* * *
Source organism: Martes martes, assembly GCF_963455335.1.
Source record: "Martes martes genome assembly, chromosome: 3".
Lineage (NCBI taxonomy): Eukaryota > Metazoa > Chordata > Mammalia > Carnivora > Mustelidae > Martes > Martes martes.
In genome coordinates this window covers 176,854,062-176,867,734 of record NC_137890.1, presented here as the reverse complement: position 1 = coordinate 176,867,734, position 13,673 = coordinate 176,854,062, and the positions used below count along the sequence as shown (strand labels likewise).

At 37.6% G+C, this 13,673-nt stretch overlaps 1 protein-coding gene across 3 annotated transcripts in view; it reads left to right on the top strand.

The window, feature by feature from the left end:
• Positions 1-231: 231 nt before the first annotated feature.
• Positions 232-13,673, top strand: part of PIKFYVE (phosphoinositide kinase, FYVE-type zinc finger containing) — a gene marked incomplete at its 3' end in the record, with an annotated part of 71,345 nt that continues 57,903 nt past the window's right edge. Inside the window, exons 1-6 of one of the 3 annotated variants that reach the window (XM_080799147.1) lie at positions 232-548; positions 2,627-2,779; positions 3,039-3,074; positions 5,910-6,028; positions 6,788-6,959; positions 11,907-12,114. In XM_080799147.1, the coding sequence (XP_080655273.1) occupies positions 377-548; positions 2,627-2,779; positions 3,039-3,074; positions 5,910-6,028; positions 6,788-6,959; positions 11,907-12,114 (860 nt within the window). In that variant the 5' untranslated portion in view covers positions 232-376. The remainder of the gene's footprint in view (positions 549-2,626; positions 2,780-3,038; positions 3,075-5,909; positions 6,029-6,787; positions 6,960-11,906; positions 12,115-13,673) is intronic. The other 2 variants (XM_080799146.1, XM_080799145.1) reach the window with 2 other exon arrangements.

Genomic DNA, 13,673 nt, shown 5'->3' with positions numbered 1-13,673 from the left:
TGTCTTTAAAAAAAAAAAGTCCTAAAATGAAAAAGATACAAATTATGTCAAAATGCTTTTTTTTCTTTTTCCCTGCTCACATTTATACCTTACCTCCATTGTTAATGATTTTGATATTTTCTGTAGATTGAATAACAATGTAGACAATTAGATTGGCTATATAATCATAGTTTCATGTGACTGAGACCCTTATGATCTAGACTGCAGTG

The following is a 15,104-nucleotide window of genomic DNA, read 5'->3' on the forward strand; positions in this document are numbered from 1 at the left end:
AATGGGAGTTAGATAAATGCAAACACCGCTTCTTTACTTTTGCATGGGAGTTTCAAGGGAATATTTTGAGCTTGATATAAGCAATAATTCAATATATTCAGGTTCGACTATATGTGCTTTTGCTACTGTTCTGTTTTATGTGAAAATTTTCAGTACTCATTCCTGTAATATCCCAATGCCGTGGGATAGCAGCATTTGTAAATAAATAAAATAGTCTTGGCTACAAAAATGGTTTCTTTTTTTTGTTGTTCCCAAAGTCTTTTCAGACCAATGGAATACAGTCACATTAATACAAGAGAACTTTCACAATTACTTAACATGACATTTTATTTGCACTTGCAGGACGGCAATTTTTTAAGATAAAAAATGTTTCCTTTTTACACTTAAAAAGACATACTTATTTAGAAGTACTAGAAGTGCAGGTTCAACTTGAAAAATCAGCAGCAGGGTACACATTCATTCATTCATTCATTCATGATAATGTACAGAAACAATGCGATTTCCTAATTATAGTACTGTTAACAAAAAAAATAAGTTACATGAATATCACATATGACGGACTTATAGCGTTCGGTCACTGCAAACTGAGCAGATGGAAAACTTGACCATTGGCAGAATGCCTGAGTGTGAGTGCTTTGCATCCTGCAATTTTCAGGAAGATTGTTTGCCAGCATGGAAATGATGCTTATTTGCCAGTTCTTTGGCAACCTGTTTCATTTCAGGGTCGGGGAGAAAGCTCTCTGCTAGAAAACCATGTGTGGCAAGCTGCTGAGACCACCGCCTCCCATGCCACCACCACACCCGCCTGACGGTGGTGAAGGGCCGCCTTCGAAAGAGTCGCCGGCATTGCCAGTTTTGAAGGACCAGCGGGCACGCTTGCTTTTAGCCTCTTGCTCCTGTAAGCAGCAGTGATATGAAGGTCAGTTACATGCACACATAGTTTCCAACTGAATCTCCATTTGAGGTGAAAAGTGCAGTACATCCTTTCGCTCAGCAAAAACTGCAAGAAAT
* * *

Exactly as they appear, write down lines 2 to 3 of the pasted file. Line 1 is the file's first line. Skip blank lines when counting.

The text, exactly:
Source record: "Martes martes genome assembly, chromosome: 3".
Lineage (NCBI taxonomy): Eukaryota > Metazoa > Chordata > Mammalia > Carnivora > Mustelidae > Martes > Martes martes.